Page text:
3. Explain what is changing — and contrast what is with what should be:We need to do a better job of explaining what’s happening, so that we can make people aware of the harmful changes taking place all around them.And it’s not just about “change”: It’s also about contrast – between economic conditions as they are, and conditions as they should be and could be, if we can find the political will.

4. Expand the vocabulary of the possible: The “learned helplessness” outlook says “the rich and powerful always win; we don’t stand a chance.” History tells us otherwise. From the American Revolution to the breaking up of the railroads, from Teddy Roosevelt’s trust-busting to FDR’s New Deal, from Ike’s Social Security and labor union expansion to LBJ’s Great Society victories, we need to remind ourselves of what we’ve accomplished under similar conditions.

5. Tell stories: And we need to tell stories — human stories.

Some of those human stories started 22 years ago when Bill Moyers began documenting the stories of two families ordinary families in Milwaukee, Wisconsin who had lost good paying factory jobs and how they have managed over the years. In a 90 minute special on PBS’ Frontline, Moyers revisits the the Stanleys and Neumanns anf their struggles to finding other jobs, getting retrained yet still finding themselves on a “downward slope, working harder and longer for less pay and fewer benefits, facing devastating challenges and difficult choices.”

Over at AMERICAblog, our friend Gaius Publius has posted his interview with RJ Eskow that was taped at this year’s Netroots NAtion in San Jose, CA. It’s an excellent conversation.

Bill Moyers: The United States of Inequality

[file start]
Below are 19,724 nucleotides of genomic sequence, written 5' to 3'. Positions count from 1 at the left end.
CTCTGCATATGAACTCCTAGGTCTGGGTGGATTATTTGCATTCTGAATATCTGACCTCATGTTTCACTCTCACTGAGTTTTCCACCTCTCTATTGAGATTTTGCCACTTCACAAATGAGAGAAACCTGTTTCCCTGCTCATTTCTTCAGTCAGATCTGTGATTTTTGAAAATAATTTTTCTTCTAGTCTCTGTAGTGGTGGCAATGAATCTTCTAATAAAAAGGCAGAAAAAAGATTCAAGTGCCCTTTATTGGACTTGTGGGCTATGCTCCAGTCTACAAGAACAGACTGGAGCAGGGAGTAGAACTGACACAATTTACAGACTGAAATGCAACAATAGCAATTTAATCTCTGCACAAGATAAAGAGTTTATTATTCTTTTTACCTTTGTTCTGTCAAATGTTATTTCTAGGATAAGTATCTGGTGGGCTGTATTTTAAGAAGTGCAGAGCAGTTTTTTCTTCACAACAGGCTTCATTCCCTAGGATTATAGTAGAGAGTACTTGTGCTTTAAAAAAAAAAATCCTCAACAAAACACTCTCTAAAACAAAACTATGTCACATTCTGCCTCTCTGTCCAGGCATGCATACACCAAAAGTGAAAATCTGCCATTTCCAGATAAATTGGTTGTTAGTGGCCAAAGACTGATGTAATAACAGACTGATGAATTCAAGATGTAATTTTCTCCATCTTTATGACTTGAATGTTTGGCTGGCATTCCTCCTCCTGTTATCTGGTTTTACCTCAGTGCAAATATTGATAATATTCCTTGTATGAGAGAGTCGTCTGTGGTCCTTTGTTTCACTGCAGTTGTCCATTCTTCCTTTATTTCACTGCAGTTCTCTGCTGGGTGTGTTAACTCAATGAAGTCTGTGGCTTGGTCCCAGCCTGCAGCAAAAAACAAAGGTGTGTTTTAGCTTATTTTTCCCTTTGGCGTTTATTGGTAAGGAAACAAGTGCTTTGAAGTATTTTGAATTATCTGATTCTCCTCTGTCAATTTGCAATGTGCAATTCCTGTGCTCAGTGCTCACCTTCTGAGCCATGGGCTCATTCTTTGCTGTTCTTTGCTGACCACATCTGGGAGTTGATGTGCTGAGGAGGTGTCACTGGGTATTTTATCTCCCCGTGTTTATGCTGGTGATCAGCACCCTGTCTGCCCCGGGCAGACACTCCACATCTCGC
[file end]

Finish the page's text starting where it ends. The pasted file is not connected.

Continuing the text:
Cross posted from The Stars Hollow Gazette

Income inequality is growing in the United States. Occupy Wall Street brought the income gap between the 99% and the 1% into the light and changed the conversation. Bill Moyers explores what happened in Silicon Valley where the homeless problem has grown 20% in the last two years and tent cities are common place among the million dollar mansions. Poverty shows no sign of abating despite the market thriving.

“A petty, narcissistic, pridefully ignorant politics has come to dominate and paralyze our government,” says Bill, “while millions of people keep falling through the gaping hole that has turned us into the United States of Inequality.”

Our growing income inequality causes 43% of the projected Social Security shortfall

by Gaius Publius, Americablog

Upward redistribution of income – what we’ve been calling the “looting of the economy” by the billionaire CEO class – is responsible for at least 43% of the projected Social Security shortfall for the next 75 years.

Let that sink in. This is yet another way that the looters want the victims to pay for their victimhood and hold the looters lossless. The CEO class has worked for three decades to create an economy where working people have a far less share of the economic growth than they used to have. One of the results of that inequity was an unexpected shortfall in the income collected by Social Security.

Think about it – everyone could see that the big demographic shift, the baby-boom generation, would show up on schedule. They could see that in the 1950s. But who knew 30 years ago (1983, if you’re not subtracting quickly), when the last Social Security adjustment occurred, that Reagan, Clinton, Bush and Obama would create a bipartisan consensus around handing all the fruits of productivity to the “rich and famous” set that you’re not a part of? That was not part of the calculation in those golden Reagan Days, and the Social Security Trust Fund has suffered ever since.

City Report Shows a Growing Number Are Near Poverty

by Sam Roberts

The rise in New York City’s poverty rate as a result of the recession has apparently eased, but not before pushing nearly half of the city’s population into the ranks of the poor or near-poor in 2011, according to an analysis by the Bloomberg administration.

That year, according to the city’s measure, about 46 percent of New Yorkers were making less than 150 percent of the poverty threshold, a benchmark used to describe people who are not officially poor but who still struggle to get by. That represents a rise of almost two percentage points since 2009, when the nation’s recession officially ended. [..]

Though more New Yorkers were working in 2011 than the year before, larger shares of children and working adults were classified as poor in 2011, and the proportions of Asians, noncitizens and Queens residents – overlapping groups – each rose by more than four percentage points since 2008.